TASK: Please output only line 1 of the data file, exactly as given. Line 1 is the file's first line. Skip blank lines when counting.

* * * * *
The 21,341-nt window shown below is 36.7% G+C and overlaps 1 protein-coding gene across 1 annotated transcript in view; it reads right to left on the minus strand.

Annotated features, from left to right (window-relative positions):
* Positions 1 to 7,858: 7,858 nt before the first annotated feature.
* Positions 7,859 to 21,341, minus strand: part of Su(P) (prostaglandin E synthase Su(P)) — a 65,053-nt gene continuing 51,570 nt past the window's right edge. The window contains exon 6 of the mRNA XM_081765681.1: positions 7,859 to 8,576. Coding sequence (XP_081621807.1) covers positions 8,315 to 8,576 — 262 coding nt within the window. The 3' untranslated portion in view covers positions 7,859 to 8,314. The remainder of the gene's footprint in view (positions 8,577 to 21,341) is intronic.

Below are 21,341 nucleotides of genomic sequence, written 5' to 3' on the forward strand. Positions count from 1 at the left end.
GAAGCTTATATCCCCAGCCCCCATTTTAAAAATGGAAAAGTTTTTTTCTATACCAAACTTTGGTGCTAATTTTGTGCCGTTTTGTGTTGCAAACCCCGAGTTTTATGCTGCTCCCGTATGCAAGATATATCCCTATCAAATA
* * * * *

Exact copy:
The 21,341-nt window shown below is 36.7% G+C and overlaps 1 protein-coding gene across 1 annotated transcript in view; it reads right to left on the minus strand.